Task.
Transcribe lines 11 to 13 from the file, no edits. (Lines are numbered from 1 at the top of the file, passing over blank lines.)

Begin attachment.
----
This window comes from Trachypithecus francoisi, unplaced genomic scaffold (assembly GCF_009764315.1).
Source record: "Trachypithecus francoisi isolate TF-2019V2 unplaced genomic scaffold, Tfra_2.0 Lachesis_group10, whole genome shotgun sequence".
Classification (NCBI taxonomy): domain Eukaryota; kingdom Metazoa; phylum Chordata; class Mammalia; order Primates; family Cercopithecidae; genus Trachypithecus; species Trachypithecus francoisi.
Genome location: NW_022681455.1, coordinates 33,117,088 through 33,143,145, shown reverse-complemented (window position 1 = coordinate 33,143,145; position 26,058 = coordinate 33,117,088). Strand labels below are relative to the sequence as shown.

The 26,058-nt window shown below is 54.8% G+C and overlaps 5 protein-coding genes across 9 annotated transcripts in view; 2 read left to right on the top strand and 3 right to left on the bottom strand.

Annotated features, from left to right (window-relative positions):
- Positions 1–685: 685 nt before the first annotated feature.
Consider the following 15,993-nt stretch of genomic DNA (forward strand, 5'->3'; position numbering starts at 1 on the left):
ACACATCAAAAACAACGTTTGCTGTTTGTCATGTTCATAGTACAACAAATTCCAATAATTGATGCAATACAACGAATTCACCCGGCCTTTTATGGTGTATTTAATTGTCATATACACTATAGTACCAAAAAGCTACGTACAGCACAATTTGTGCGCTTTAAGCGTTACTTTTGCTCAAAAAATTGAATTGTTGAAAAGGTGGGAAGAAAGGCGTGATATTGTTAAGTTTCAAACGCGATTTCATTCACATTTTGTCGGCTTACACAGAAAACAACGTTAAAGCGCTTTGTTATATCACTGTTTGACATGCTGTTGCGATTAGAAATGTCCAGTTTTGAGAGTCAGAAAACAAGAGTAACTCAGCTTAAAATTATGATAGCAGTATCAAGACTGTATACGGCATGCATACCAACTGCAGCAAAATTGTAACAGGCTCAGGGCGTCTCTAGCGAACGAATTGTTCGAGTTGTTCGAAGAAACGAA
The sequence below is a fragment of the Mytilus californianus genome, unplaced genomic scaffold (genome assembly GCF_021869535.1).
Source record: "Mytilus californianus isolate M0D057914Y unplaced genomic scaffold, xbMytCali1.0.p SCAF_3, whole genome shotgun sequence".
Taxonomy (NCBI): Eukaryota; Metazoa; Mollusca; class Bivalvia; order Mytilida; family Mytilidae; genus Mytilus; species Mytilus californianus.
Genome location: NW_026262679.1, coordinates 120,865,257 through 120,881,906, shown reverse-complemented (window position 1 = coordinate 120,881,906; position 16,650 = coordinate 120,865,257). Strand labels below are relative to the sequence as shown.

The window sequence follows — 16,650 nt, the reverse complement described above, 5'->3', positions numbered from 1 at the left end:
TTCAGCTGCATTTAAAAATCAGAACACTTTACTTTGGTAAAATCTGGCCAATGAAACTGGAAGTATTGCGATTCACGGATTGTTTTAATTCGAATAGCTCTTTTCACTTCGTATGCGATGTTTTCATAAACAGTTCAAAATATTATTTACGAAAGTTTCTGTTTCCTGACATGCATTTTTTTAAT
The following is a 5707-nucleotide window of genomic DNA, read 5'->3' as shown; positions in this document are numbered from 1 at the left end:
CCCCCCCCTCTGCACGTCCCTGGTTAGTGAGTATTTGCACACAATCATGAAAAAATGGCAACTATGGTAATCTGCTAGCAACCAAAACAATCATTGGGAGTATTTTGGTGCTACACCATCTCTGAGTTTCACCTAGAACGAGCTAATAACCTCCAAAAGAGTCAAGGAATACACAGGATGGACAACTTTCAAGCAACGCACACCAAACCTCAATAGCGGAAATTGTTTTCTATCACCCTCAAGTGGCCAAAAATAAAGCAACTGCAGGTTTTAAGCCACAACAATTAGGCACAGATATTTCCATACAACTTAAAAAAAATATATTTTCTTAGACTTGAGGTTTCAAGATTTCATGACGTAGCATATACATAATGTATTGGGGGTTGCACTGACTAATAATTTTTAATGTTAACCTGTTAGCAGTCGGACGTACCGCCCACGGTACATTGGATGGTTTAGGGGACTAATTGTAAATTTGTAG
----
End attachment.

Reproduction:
Source record: "Mytilus californianus isolate M0D057914Y unplaced genomic scaffold, xbMytCali1.0.p SCAF_3, whole genome shotgun sequence".
Taxonomy (NCBI): Eukaryota; Metazoa; Mollusca; class Bivalvia; order Mytilida; family Mytilidae; genus Mytilus; species Mytilus californianus.
Genome location: NW_026262679.1, coordinates 120,865,257 through 120,881,906, shown reverse-complemented (window position 1 = coordinate 120,881,906; position 16,650 = coordinate 120,865,257). Strand labels below are relative to the sequence as shown.